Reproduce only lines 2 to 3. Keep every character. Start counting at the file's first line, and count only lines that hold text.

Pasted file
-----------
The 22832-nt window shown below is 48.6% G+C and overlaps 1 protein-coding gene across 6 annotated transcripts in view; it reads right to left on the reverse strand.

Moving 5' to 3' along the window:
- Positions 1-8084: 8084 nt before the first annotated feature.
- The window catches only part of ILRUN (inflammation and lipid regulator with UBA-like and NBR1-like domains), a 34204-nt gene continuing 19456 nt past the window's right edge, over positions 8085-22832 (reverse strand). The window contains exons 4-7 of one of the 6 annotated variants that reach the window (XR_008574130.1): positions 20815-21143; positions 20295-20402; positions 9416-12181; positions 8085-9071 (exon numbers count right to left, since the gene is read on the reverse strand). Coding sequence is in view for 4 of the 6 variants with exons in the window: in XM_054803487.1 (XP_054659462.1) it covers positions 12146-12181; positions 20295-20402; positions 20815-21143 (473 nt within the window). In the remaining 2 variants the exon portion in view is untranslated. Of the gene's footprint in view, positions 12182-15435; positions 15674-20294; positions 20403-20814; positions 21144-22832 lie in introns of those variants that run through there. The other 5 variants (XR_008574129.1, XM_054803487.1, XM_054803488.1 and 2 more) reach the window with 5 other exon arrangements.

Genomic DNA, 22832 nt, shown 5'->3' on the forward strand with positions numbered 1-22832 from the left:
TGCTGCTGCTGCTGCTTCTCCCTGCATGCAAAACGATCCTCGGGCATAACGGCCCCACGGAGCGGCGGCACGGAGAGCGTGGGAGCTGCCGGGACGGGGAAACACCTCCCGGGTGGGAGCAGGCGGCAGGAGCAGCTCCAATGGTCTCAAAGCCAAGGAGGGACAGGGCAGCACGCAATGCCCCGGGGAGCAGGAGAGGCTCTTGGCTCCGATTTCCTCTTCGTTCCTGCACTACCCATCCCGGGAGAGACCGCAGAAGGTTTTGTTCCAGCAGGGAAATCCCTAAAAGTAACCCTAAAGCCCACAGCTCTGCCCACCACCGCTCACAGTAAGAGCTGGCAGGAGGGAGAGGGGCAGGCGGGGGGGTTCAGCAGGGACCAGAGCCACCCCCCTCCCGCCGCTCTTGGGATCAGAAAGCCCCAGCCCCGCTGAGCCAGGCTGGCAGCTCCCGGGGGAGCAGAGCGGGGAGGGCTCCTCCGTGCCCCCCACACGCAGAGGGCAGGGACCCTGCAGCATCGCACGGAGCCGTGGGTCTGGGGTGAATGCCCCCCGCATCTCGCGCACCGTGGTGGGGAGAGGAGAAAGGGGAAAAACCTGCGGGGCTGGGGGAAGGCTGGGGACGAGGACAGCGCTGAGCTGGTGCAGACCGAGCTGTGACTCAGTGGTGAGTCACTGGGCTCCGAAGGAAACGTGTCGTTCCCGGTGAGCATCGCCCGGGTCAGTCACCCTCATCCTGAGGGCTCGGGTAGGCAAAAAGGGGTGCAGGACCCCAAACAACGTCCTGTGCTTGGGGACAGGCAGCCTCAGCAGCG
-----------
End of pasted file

Moving 5' to 3' along the window:
- Positions 1-8084: 8084 nt before the first annotated feature.